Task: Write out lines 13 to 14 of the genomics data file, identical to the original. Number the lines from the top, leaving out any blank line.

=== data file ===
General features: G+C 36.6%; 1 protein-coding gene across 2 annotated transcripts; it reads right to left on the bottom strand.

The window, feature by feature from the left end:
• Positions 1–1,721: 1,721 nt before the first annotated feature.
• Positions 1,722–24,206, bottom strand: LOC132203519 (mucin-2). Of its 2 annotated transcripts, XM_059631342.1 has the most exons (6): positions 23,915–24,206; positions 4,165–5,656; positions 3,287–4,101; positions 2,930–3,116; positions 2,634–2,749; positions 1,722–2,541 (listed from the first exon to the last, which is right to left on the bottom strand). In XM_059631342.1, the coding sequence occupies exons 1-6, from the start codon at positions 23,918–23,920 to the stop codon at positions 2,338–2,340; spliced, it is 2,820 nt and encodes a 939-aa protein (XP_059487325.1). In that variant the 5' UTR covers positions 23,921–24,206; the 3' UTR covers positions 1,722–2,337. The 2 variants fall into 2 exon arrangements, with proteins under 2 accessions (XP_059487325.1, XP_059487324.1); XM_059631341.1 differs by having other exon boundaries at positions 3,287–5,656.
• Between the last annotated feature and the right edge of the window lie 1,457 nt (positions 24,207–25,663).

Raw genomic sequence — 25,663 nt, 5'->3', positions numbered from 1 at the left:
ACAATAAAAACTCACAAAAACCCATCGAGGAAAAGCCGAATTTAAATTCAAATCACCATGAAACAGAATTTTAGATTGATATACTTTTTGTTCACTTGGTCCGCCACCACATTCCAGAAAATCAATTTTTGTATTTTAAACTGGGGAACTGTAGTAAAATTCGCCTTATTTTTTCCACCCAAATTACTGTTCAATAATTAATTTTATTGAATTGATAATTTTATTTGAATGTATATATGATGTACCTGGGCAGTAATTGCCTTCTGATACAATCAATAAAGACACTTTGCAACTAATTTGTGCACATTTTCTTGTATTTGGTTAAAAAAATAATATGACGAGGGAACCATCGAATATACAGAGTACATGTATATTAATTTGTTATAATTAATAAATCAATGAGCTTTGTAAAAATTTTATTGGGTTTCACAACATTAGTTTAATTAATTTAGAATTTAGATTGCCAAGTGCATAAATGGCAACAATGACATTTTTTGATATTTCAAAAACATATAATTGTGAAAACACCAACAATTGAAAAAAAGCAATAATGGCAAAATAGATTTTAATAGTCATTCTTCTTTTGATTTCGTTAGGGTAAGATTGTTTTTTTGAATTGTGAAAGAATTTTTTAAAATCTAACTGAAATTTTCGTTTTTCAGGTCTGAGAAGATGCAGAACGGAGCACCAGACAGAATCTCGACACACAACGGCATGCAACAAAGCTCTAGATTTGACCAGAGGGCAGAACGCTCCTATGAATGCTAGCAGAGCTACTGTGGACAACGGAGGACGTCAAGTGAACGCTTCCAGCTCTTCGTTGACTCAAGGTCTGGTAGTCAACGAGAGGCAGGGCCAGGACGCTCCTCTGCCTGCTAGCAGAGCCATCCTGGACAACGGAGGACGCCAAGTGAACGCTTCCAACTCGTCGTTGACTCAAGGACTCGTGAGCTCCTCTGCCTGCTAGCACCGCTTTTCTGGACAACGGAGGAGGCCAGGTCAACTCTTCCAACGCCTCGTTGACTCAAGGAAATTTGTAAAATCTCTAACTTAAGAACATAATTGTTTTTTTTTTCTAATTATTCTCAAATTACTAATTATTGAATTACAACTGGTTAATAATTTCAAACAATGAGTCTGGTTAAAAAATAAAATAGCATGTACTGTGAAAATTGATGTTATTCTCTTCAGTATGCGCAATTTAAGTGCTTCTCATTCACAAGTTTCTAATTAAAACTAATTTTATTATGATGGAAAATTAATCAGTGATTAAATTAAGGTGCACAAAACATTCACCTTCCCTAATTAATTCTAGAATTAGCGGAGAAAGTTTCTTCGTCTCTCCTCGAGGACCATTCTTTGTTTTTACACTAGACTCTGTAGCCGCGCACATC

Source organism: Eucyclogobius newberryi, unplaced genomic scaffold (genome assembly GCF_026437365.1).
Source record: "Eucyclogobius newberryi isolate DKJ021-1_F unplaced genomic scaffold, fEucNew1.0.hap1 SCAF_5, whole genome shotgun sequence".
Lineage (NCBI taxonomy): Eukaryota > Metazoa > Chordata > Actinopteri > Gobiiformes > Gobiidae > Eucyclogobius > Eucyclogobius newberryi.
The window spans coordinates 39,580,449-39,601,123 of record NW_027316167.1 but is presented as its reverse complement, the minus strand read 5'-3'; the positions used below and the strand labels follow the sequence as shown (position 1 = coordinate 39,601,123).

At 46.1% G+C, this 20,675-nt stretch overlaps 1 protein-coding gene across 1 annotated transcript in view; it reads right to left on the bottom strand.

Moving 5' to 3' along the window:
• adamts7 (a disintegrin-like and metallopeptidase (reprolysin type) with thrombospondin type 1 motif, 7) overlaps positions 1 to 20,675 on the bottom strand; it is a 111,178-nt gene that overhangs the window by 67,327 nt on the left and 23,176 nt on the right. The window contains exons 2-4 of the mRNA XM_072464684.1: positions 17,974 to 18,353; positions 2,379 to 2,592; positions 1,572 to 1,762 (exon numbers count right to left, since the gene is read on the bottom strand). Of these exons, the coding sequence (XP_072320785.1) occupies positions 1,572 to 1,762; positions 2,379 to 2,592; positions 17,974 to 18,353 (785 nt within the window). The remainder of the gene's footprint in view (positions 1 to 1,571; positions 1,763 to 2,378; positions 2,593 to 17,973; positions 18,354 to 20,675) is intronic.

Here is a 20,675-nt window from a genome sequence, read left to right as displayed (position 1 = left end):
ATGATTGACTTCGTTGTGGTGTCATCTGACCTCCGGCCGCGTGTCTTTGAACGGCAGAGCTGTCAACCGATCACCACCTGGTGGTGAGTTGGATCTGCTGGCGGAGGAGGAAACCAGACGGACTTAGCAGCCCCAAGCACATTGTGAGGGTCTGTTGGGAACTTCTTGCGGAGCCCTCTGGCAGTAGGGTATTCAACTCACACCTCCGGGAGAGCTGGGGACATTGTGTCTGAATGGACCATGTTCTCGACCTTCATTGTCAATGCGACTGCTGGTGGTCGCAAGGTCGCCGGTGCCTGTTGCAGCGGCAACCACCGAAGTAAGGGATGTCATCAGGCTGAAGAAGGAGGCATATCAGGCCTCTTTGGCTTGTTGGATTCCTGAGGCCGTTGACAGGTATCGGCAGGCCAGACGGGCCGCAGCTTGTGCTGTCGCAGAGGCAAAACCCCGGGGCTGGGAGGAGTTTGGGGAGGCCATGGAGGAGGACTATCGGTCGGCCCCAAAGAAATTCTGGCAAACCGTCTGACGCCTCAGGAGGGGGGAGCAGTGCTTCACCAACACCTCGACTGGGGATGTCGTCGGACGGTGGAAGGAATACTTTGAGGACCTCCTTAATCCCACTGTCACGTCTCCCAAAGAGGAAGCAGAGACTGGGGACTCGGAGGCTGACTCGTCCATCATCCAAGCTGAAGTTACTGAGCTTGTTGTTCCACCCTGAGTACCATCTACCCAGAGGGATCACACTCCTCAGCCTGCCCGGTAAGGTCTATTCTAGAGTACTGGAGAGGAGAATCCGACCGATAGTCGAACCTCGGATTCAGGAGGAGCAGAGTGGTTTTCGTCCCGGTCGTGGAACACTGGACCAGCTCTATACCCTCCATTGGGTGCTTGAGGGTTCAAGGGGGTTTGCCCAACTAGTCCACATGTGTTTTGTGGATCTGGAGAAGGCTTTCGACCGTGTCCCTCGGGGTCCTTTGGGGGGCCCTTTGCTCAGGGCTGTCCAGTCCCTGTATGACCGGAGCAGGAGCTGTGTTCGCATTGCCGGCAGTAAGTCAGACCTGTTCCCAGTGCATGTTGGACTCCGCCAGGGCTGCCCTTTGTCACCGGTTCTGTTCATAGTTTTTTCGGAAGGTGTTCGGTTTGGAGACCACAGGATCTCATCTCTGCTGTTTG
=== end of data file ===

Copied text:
Moving 5' to 3' along the window:
• adamts7 (a disintegrin-like and metallopeptidase (reprolysin type) with thrombospondin type 1 motif, 7) overlaps positions 1 to 20,675 on the bottom strand; it is a 111,178-nt gene that overhangs the window by 67,327 nt on the left and 23,176 nt on the right. The window contains exons 2-4 of the mRNA XM_072464684.1: positions 17,974 to 18,353; positions 2,379 to 2,592; positions 1,572 to 1,762 (exon numbers count right to left, since the gene is read on the bottom strand). Of these exons, the coding sequence (XP_072320785.1) occupies positions 1,572 to 1,762; positions 2,379 to 2,592; positions 17,974 to 18,353 (785 nt within the window). The remainder of the gene's footprint in view (positions 1 to 1,571; positions 1,763 to 2,378; positions 2,593 to 17,973; positions 18,354 to 20,675) is intronic.